October 25, 2013
The shooting death of a 13-year-old California boy believed to be carrying an assault rifle unfolded in no more than 10 seconds, police said. Andy Lopez Cruz, who was later found to be carrying a plastic replica, was struck by seven bullets.
Location of Sonoma Co., Califorina. Credit: Arkyan via Wikimedia
In that time, a total of eight rounds were fired by one of the two sheriff’s deputies who confronted the teen, with two of the wounds – one in the right side of his chest and the second in his right hip – proving fatal.
Lt. Paul Henry, of the Santa Rosa Police Department, told the San Francisco Chronicle that Cruz was also shot in his right wrist, left biceps, right forearm, right buttocks and right hip.
It took another 16 seconds for the deputies to call for medical assistance, according to a timeline of events released by police investigating the fatal shooting in Santa Rosa on Tuesday, Reuters reports.
At approximately 3pm Tuesday, a 24-year-old deputy of the Sonoma County Sheriff’s Office and a rookie deputy he was training spotted Andy, donning a blue hoodie and shorts, walking on Moorland Avenue with what they believed was an assault rifle in his left hand.
Police say the deputies – who have not yet been officially identified – got out of their squad car and took cover behind the open doors. The senior deputy twice shouted, “Put the gun down,” before Cruz turned to his right, the Sheriff’s Office said.
Police said the boy ignored two calls to put down the weapon, instead turning toward the senior deputy with the rifle barrel “rising up and turning in his direction.” The deputy is then said to have opened fire out of fear for his life, being unable to tell whether his target was a child from where he was standing.
The eighth grader died at the scene. A toy handgun was also was found tucked in his pants.
The rookie deputy, who was hired last month, did not fire any shots, the Chronicle cites Assistant Sheriff Lorenzo Duenas as saying. That deputy had served 11 years with another police agency, said Duenas, who declined to identify that agency.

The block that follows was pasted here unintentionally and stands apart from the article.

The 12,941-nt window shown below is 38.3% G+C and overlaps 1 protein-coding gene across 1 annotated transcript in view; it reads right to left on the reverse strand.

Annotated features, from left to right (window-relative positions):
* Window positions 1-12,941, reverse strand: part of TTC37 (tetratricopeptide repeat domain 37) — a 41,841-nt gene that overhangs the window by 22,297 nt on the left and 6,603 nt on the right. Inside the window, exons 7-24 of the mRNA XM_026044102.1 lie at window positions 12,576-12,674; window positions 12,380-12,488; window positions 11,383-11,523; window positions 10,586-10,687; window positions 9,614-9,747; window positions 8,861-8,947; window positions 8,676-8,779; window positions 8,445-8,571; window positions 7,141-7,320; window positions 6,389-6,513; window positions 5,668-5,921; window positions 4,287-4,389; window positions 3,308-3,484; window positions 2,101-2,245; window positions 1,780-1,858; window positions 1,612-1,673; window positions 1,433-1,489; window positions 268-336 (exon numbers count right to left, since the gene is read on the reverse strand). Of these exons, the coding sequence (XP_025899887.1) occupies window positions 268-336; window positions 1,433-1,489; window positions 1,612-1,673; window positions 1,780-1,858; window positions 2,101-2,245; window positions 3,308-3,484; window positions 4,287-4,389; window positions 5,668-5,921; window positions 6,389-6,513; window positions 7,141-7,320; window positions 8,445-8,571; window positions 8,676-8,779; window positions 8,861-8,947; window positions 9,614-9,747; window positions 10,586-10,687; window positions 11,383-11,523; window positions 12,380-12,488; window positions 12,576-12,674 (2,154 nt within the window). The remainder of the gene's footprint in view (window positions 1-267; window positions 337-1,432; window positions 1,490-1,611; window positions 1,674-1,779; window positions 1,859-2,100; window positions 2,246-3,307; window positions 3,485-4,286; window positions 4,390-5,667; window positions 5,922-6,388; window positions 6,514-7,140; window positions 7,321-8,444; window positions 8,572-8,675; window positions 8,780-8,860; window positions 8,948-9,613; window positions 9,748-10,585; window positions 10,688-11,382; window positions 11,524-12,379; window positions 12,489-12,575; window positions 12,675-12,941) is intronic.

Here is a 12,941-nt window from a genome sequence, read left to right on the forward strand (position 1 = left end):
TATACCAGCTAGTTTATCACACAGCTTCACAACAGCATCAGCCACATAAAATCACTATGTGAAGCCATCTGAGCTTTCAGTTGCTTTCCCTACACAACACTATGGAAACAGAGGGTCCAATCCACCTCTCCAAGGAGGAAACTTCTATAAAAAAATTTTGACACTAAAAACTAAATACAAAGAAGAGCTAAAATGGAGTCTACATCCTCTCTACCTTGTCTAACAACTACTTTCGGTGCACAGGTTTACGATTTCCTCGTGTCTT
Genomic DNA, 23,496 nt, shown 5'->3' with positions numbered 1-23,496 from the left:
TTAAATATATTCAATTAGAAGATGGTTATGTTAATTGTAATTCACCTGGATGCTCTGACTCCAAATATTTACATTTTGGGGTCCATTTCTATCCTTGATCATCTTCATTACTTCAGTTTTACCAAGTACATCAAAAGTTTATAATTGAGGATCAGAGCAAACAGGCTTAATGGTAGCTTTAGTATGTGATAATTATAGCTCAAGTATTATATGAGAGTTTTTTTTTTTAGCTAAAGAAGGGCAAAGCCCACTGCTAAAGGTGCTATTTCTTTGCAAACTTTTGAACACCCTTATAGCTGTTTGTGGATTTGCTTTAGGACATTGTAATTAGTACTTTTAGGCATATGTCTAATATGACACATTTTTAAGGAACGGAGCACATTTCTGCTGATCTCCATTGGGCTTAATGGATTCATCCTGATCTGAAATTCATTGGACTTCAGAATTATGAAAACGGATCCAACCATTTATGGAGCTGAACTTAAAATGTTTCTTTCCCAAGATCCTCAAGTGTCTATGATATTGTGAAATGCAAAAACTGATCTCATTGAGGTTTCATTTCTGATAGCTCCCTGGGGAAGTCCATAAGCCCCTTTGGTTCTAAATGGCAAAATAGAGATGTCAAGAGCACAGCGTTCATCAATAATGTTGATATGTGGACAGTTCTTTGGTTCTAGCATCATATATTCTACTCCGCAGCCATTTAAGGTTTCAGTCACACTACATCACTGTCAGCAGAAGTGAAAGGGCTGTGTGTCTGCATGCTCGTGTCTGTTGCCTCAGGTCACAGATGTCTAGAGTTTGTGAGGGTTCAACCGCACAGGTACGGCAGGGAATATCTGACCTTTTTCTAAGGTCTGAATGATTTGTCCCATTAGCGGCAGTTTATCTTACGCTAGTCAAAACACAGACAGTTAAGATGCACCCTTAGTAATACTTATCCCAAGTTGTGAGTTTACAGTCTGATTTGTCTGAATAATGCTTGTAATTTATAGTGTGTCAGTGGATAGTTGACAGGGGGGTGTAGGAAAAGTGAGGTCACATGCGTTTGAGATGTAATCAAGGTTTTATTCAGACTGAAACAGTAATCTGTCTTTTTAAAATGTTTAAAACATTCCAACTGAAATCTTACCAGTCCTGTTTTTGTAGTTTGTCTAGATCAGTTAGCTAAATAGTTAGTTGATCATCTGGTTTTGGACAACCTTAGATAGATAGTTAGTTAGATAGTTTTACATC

Four seconds after the shooting, the two officers radioed for assistance from other deputies. Another six seconds elapsed before they notified dispatchers that shots had been fired. Police had previously said the deputies called for backup the moment they noticed what appeared to be a military-style rifle.
The officers involved in the shooting have both been placed on administrative leave, in accordance in usual procedure in such cases. The incident is being investigated by the Santa Rosa Police Department and other law enforcement agencies.
The shooting has sparked outrage in the community and beyond, with Andy’s family and friends accusing the deputy who opened fire of overreacting to a situation which did not require the use of deadly force.
The death has prompted calls in Santa Rosa for the creation of civilian review boards to examine such incidents.
“People have to do something,” Elbert Howard, a founding member of the Police Accountability Clinic and Helpline of Sonoma County, told Reuters. “He’s a child, and he had a toy. I see that as an overreaction to shoot him down.”
An advisory panel of the US Civil Rights Commission urged Sonoma County to create civilian-review boards in 2000 in the wake of eight fatal officer-involved shootings in less than three years. The panel’s recommendation, however, was disregarded.
Up to 200 mourners gathered Thursday around a makeshift memorial consisting of flowers, balloons, teddy bears and pictures of the boy at the site of the shooting.
Some held candles and signs that said: “What a tragedy, what a travesty.”
Friends and family have described Cruz as personable and well-liked in the neighborhood.
Residents say the diverse neighborhood does not have a particularly high rate of crime, with people feeling safe allowing their children to play in the streets.
“A lot of people say this is not a great neighborhood, but we’ve never had any problems,” Sam Hin, a mother who works in human resources at a skilled nursing facility, told the Press Democrat. “It’s our home. It’s what we’re used to.”
But Shannon Peavler, an in-home support provider whose mother lives on Moorland Avenue, told the daily deputies “come into the neighborhood thinking it’s a bad neighborhood, so they treat people that way.”
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